• Wednesday, November 29, 2023
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Actis $1.5bn investment in Nigeria, others’ property market targets middle class


Actis, a private equity company, will lead investment of as much as $1.5 billion in African commercial property to meet rising demand from international companies targeting a growing middle class, its officials have revealed.

The London-based company has a five-year plan to invest in projects including shopping centers, office towers and industrial parks in fast-growing economies such as Nigeria, Ghana and Kenya.

Kevin Teeroovengadum, director of Actis’ sub-Saharan Africa real estate unit, revealed recently in an interview in Johannesburg that the company is seeing a shift in interest from South African brands to European retailers.

Michael Chu’di Ejekam, Teeroovengadum’s counterpart in Nigeria, had noted in Lagos that African market is “huge, under-supplied and growing”, adding that there is a sharp demand-supply imbalance which they are trying to bridge.

“This is sub-Saharan Africa and in comparison with some other markets, it is one of the fastest growing in the entire world. Africa dominates the list of the fastest growing economies in the world”, Ejekam, who spoke in an interview with BusinessDay, said.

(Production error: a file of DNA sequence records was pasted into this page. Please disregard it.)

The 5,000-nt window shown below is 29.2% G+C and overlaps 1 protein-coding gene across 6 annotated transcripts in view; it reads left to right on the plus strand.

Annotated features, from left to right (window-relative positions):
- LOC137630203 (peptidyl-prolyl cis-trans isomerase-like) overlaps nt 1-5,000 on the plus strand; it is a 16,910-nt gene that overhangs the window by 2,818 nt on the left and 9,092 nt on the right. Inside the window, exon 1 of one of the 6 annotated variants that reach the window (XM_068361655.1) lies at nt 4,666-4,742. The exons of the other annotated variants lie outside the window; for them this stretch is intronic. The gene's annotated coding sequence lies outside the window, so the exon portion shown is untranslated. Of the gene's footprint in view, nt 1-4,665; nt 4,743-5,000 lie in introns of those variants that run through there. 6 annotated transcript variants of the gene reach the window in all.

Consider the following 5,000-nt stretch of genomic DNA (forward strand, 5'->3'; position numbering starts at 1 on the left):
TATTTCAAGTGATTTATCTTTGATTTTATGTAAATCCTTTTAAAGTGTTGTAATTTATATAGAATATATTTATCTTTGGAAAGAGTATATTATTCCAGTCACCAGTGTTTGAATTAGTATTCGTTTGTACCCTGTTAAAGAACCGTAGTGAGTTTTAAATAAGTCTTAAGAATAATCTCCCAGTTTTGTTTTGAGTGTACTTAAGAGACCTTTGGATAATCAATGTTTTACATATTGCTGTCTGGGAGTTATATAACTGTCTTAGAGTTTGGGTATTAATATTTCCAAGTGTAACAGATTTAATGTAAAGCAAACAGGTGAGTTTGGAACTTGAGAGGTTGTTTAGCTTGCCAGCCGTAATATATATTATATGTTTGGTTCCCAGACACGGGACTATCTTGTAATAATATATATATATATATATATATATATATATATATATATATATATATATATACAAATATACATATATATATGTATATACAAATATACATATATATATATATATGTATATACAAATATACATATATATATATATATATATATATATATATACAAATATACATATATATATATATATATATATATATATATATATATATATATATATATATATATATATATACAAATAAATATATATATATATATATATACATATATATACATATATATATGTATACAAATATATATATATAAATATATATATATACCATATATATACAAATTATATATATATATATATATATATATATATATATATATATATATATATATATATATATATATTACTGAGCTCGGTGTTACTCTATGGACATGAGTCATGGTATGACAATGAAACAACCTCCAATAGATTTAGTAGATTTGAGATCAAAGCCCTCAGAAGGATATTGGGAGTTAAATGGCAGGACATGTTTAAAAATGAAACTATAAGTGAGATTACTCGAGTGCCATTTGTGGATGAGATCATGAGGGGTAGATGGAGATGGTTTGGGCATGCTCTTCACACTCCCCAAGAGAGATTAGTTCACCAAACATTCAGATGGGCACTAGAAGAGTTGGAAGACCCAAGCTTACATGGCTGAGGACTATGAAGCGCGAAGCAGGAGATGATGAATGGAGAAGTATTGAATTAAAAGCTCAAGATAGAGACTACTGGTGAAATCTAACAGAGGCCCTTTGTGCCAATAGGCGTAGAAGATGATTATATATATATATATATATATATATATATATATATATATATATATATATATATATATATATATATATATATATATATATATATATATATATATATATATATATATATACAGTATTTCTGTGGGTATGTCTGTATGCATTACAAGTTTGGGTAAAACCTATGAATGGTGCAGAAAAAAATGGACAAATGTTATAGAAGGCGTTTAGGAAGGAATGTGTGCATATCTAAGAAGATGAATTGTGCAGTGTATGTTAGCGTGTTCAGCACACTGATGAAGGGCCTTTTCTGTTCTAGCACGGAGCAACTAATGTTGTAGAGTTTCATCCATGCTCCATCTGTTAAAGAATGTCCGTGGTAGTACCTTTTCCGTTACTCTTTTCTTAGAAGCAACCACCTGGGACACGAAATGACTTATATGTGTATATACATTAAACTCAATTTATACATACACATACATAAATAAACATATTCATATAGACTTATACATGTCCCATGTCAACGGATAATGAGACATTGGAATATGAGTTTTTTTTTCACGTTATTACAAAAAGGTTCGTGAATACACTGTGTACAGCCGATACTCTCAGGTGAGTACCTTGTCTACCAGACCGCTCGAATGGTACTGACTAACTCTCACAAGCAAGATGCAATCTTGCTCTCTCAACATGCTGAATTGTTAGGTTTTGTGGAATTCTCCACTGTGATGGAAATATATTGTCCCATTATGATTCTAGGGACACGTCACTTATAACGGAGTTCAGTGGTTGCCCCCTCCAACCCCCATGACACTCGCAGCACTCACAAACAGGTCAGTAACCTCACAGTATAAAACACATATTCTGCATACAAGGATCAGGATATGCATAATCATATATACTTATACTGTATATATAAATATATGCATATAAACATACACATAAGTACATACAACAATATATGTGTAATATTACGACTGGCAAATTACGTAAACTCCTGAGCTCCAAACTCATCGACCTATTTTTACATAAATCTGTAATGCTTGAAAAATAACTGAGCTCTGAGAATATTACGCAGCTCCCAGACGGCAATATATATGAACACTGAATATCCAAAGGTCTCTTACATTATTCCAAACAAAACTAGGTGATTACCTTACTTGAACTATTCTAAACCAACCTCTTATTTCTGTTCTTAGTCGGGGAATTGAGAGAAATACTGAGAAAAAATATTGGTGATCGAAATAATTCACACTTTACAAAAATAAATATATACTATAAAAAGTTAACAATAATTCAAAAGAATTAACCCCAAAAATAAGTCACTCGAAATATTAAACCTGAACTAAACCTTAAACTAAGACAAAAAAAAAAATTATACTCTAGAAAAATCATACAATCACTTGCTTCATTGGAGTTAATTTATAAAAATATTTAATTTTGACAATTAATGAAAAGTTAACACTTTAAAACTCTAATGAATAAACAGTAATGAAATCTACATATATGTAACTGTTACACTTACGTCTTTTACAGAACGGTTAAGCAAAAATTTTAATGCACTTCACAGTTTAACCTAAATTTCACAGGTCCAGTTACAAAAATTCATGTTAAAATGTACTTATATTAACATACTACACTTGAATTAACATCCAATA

African Development Bank’s annual outlook also notes that Africa’s economy, excluding Libya and Somalia, is forecast to expand 4.5 percent in 2013 and 5.2 percent next year amid a rise in oil and mining projects and direct investment from foreign companies.

Teeroovengadum points out that Nigeria, the continent’s most populous country, grew 6.6 percent in the first quarter while South Africa, the continent’s biggest economy, expanded by an annualised 0.9 percent.

Actis has raised about $1.4 billion across seven Africa funds since 2003, according to data compiled by Bloomberg. The company is also pursuing deals in South America and Southeast Asia in sectors including energy and technology.

McKinsey & Co. says in a 2010 report that Africa is home to the world’s youngest and fastest-growing population, predicting that household expenditure in the continent is forecast to expand 63 percent to $1.4 trillion by 2020. Shantayanan Devarajan, World Bank’s chief economist for Africa, said in May last year that “this is a very good time for retailers to get a foothold in Africa.”

In Nigeria, Ejekam notes that within 8-kilometre radius of Ikeja City Mall in Lagos, household expenditure is about $18,000 per annum per household, adding that with about one million households within this radius, household expenditure per annum is about $18 billion. “For us as private equity investors, we find this very compelling”, he said.

This is the number of jobs the Federal Government is proposing to create on a yearly basis.

The Information Minister, Labran Maku said it is part of a deliberate policy to expand the Nigerian economy.

With an average official rate of unemployment put at about 18 million adults or about 23 percent of the adult population, it would take the Federal Government an average of 49 years to absorb all the unemployed even if the unemployment rate remains unchanged.

What this clearly shows is that the creation of jobs will have to go beyond what the Federal Government can do directly to enable the private sector also create jobs.